The Modern Frontier of Leicester

Yesterday, I walked around in the drizzle with friend and local architect Brandon Pass at his latest project under construction — way, way out in Leicester — where soft, gentle pastures brush up against steep, rugged hills. It’s been a long year since we last connected and I remembered our past conversation like it was yesterday. I had contacted him after browsing his website and came across the “Leicester House”. There were only a couple of 1204-Perspective Southeast cornerrough renderings at the time, but I was caught the quiet, modern aesthetic that seemed well matched with the rustic context.

Brandon’s clients live out there on 70 acres (and several mules) of beautiful farm land in Sandy Mush. They are charging their land to raise flowers in the dramatic rural landscape. The lower level of the house will be a functional, IMG_0014shed for their flower business and open to the fields below. The upper level will be a modern and flowing living space that captures specific views of both natural and manmade features in the landscape. The house will be anchored by a concrete, passive solar core.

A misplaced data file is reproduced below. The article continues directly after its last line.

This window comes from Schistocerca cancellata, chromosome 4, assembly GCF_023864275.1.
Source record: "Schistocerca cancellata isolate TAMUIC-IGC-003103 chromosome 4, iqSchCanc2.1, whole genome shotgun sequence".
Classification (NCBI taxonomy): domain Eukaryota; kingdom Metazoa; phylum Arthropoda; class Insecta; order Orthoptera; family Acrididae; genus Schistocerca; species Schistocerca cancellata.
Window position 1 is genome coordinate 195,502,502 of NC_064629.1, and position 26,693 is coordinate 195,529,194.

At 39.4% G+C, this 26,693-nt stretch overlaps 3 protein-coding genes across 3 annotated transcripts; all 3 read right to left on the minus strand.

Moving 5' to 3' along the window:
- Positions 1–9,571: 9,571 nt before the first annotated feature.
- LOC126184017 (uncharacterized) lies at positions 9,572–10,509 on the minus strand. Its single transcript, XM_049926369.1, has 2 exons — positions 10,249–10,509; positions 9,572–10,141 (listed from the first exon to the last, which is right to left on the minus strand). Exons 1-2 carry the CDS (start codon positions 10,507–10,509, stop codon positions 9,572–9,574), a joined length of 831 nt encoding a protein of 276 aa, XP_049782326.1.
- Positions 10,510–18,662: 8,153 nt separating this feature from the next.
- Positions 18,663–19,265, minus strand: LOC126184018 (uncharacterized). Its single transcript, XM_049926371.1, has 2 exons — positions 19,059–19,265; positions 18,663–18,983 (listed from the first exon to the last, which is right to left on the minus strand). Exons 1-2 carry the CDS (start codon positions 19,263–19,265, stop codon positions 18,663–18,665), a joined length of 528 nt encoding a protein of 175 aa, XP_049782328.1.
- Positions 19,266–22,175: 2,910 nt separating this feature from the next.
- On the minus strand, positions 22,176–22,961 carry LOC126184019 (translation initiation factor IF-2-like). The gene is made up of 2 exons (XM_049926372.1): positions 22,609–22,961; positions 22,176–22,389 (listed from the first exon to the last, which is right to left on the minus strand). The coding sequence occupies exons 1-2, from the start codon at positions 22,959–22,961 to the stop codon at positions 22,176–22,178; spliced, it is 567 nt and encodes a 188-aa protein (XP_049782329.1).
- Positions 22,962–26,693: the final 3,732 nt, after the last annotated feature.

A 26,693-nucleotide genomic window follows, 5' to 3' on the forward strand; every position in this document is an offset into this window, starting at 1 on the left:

In spirit, both the client and Brandon were struck by the existing, domestic and functional vernacular distinct to this site and locality. It was a jumping off point for the architectural inspiration for both building form and materials. Leicester Comp

Once Brandon had locked down the plan and construction drawings the clients and their friends took over creating a natural, organic process where various  crafts people and found materials began to further influence and embellish the outcome. Brandon had to generously let go of Material Compcontrol and let the hands-on spirit of the clients take over in building their home on the new frontier. The result will be an obvious, modern construction, but with earthy, regionally materials that will weather to blend in with the rural structures of this specific site. It is a marriage of sophisticated design thought blending with the pioneering spirit of our Asheville mountain community. It’s an evolving process that is still being hammered out today.

Thank you for the tour Brandon. Next time — beer!

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